Sunday, August 12, 2018

The Wizard of Oz and the Anti-Intellectual Tradition

“Every pusillanimous creature that crawls on the Earth or slinks through the slimy seas has a brain. Back where I come from we have universities, seats of great learning where men go to become great thinkers. They think deep thoughts with no more brains than you have.”

L. Frank Baum was a serial entrepreneur, a newspaper publisher, a playwright, and theater producer. With The Wonderful Wizard of Oz, Baum intended to create for his children and their friends an American fairy tale. That claim is supported by two biographies, The Wizard of Oz and Who He Was by Martin Gardner and Russell B. Nye, and To Please a Child by Frank Joslyn Baum and Russell P. MacFall. The Brothers Grimm and Hans Christian Andersen are archaic and often gruesome. Baum’s story is filled with the stuff of 19thcentury America: hot air balloons, colored glasses, and intricate mechanisms. The heroes do not take vengeance on the vanquished. In the next Oz book, women rule the kingdom. A trope used by Aristophanes, it surely reflected the drive for women’s suffrage in Baum’s day. But for all of his cleverness, insight, and intelligence, Baum was not an intellectual. And, to the point here, the successful 1939 cinematic presentation of his story speaks from and to the anti-intellectual tradition.
In the book, rather than a grand ceremony, each of the heroes receives their reward privately. The Wizard removes the Scarecrow’s head and stuffs it with bran, pins, and needles.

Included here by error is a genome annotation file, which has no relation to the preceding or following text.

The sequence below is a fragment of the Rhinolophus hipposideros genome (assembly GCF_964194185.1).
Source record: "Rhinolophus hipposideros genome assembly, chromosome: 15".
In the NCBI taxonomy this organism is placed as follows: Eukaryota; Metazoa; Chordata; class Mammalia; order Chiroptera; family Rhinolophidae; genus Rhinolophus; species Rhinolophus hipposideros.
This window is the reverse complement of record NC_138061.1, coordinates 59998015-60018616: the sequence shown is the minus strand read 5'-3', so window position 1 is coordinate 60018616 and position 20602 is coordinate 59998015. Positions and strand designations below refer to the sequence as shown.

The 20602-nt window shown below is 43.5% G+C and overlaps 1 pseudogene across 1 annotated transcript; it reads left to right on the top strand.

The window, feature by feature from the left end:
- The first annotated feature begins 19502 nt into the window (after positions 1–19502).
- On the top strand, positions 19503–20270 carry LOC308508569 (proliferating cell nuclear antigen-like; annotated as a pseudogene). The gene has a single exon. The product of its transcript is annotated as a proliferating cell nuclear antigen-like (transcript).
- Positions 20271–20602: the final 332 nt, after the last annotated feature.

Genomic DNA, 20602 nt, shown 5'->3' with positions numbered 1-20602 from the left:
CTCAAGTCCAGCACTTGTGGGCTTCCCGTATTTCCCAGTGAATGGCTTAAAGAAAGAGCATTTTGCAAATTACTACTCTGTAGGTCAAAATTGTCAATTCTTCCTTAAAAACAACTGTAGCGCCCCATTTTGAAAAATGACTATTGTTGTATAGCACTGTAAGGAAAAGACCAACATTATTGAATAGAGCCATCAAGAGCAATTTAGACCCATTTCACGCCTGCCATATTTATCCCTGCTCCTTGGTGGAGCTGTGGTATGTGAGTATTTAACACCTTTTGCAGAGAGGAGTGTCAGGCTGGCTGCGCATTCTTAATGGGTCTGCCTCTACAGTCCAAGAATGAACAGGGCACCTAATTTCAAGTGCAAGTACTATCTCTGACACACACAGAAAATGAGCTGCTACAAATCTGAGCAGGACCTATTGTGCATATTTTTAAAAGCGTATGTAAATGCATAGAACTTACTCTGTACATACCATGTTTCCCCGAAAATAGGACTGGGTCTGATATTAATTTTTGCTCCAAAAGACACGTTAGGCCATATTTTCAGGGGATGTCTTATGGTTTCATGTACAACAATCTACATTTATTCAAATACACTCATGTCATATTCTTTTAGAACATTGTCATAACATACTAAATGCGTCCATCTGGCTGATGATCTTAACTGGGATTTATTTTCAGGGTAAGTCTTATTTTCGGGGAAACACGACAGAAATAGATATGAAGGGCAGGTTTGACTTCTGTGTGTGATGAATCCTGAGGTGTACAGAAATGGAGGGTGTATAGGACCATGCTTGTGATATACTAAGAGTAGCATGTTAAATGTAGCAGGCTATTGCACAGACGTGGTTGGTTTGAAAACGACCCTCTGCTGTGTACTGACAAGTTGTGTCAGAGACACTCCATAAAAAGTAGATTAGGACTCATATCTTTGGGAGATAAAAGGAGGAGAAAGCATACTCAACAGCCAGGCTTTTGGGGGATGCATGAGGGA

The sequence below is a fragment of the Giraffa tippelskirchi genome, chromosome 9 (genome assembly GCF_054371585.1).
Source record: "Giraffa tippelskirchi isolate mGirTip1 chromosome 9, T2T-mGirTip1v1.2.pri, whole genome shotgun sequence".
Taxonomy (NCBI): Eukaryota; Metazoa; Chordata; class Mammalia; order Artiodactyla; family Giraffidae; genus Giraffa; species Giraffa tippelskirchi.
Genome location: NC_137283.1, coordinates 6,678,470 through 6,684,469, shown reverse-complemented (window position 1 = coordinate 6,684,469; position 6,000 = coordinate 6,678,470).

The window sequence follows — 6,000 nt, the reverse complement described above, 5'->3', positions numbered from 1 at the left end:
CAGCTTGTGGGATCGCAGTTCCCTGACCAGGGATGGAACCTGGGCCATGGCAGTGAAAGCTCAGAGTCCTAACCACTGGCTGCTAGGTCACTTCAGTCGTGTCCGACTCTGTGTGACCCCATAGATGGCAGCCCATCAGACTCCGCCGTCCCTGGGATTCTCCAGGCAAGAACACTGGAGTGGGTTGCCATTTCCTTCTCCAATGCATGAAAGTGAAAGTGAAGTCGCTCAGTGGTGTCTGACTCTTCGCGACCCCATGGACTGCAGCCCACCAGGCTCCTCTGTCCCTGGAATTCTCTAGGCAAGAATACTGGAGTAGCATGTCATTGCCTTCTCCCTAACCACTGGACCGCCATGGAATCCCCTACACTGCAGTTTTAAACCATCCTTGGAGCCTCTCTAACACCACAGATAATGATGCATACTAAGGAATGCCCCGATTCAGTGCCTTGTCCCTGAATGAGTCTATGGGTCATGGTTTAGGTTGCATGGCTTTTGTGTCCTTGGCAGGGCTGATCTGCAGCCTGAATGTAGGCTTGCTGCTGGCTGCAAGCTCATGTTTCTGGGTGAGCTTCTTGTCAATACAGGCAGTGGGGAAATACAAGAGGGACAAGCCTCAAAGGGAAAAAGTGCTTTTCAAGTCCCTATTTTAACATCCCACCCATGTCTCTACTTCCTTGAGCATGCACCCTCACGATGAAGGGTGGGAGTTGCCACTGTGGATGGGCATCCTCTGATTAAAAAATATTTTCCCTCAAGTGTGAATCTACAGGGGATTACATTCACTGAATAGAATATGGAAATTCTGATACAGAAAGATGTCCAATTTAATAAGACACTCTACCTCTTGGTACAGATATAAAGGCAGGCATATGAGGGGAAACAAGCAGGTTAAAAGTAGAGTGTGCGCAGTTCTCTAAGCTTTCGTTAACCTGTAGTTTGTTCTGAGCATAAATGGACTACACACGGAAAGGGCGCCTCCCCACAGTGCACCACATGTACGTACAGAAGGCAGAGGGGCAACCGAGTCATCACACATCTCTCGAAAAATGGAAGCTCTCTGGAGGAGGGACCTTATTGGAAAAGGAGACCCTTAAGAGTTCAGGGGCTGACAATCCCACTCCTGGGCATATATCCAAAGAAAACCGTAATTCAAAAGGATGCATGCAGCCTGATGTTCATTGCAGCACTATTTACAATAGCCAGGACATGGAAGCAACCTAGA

“Hereafter you will be a great man, for I have given you a lot of bran-new brains.” The Scarecrow was both pleased and proud at the fulfillment of his greatest wish, and having thanked Oz warmly, he went back to his friends.
Dorothy looked at him curiously. His head was quite bulged out at the top with brains.
“How do you feel,” she asked.
“I feel wise indeed,” he answered earnestly. “When I get used to my brains, I shall know everything.”
“Why are those needles and pins sticking out of your head?” asked the Tin Woodman.
“That is proof that he is sharp,” remarked the Lion.

In the movie, the Scarecrow is handed a diploma for his Th. D. degree and he says, “The sum of the square roots of two sides of an isosceles triangle is equal to the square root of the remaining side.” That, of course, is nonsense. But that does not matter. It sounds complicated and it came from a Scarecrow who did not even get fresh bran stuffing. The men at the university (there being no women at university in the common view) have no more brains than the Scarecrow. They only have impressive degrees that empower them to recite silliness. 

Numismatists and economists have probably underscored the real meaning of the Scarecrow's brains by reading in allegories about William Jennings Bryan’s “Cross of Gold” speech. Baum clearly took many elements from American culture. He was an active politico, speaking to both Democrat and Republican rallies. The truth may be that as myth, The Wizard of Oz allows us to read our own meanings into its symbols. Whether he intended to lean on the Crime of '73 as he did the use of ipecac and sunglasses is an open question. 

My article on the economic allegory within The Wizard of Oz can be found on the ANA Website Blogs here. That presentation was taken from my article in the Central States Numismatic Society CentinelI previewed that with a letter to the Numismatic Bibliomania Society E-Sylum here. That was from 2009. But the trend continues, demonstrated by this 2016 report about the opinions of retired economics professor David Denslow in the Gainesville Sun
  
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